BWW Reviews: Dark Satire, and a Challenge in THE THREE LITTLE PIGS
THE THREE LITTLE PIGS, currently playing at the Golden Arrow Studio in the Baxter Theatre Centre, is no fairy tale. A thrilling political satire with a few stylistic nods to RESERVOIR DOGS, THE WIRE and THE SOPRANOS, the play is an allegory à la ANIMAL FARM, using recent incidents from South African politics as a target. It is a completely absorbing piece of theatre, grabbing one's attention as you enter the space, while the actors inhabit the space with its barbed wire fences and cold, clinical furniture.
At first the plot seems straightforward enough. We are thrown into the allegorical world of this play at the point where two pigs are dead and one remains. The third pig, the weakest and potentially the cleverest, like so many "thirds" in folk tales across the world, remains. While the head of the NPA suspects that the gruesome double murder might be an inside job, the third little pig reveals details of a secret investigation that was being carried out by his brothers, an investigation dealing with a big, bad wolf, who becomes a more and more likely suspect as the play progresses. And that is where things start to get complicated.
Tara Notcutt handles the direction of THE THREE LITTLE PIGS deftly, with the show hitting a brisk stride and relentless pace from the get go. The details of the various intrigues that surround the case fly by quickly and soon assemble themselves into an array of scenarios, all of which are appear rather disturbingly valid. Notcutt, in collaboration with set designer Juanita Ferreira and lighting designer Matt Lansing, have created a world that fascinates and toys with the audience. It feels creepy and dangerous, a minimalistic and yet completely thrilling visual and auditory environment.
The three performers turn in sharp, multiple characterisations as the action of the play progresses. James Cairns is an unstoppable force in whatever role he takes on, from his unfaltering characterisation of the head of the NPA, an intense rooster with his own agenda, or the volatile Sergeant Doberman, who partners one of the other police officers, Vark Jansen. The last-mentioned is played by Albert Pretorius, who also doubles up primarily as an Irish goat, who is assisting the NPA with their investigation. Pretorius offers a great contrast to Cairns, sinking into his slobby personae with assurance. Rob van Vuuren spends most of his time playing the surviving pig brother with a touching sincerity, but also has the chance to raise the roof in two unforgettable cameos: a randy, gym-owning rabbit and a feline stripper named Sparkle. The trio also offers strong ensemble playing and in this minimalist, character-driven piece, their work engages the audience throughout the performance, right up until its shocking twist ending.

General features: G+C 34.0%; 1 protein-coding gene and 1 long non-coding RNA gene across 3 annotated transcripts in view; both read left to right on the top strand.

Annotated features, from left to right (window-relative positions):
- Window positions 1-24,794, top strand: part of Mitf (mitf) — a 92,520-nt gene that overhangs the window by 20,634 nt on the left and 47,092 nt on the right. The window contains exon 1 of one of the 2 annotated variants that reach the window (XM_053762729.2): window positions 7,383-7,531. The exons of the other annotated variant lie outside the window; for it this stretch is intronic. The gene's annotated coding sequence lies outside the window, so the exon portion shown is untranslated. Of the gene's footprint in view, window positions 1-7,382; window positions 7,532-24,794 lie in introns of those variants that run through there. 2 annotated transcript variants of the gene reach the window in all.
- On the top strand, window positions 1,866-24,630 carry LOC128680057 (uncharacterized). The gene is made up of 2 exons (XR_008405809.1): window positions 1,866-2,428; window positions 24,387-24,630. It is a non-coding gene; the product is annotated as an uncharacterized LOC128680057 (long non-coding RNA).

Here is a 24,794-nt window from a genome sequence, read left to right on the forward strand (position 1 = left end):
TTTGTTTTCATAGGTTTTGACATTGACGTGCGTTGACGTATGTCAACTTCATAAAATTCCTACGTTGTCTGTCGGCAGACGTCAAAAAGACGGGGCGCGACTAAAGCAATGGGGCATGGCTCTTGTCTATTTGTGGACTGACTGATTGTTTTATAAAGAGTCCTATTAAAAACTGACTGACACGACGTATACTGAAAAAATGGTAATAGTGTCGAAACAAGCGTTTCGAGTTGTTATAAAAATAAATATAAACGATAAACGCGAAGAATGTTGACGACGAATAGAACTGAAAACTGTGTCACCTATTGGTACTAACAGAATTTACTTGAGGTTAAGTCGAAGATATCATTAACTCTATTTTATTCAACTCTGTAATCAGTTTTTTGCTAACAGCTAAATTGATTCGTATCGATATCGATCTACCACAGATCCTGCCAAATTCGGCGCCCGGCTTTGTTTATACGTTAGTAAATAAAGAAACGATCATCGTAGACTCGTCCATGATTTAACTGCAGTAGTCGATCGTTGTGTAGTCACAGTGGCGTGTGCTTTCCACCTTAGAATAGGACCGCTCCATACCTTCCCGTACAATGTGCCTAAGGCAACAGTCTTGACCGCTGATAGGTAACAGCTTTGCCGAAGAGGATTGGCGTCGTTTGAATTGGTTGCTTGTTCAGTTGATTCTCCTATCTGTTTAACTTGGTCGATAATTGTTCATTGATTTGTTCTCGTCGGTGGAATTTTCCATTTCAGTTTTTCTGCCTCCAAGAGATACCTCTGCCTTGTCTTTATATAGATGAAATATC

American stage and screen actress Shirley Booth famously said that 'the audience is 50 percent of the performance' and this was something that certainly rang true for me while I was watching THE THREE LITTLE PIGS at the Baxter. I had seen the show at the National Arts Festival in 2011 (in a much larger venue, which had its own effect on the dynamics of the piece) and while the playing of the piece was as excellently delivered on both occasions, the experience of it was somewhat different - as of course it should be in the once-only event of a theatrical performance.
I am not suggesting that one group responded to the play more positively than the other and, of course, the audience is made up of individuals who are all caught in a dual process of responding individually as well as collectively. Both audiences were fascinated by the fantastic hybrid animal-human characterisations. Both audiences applauded Loudly when the play came to its shocking conclusion. Both audiences laughed. The difference was that, in Cape Town on the night of this particular performance, the laughter seemed to lack irony. I wondered to what extent the people in the audience were engaging with the politics of the satire as opposed to simply the humour it creates. While I certainly found the Grahamstown audience more engaged with the politics of the play, I had the feeling that people (in both audiences) were watching this play in the same way many of us watch the politics of this country play out: with more apathy than we should have and with an attitude that focuses more on our right to speak out about social injustice than on our responsibility to do something about it. We are our own reality television show.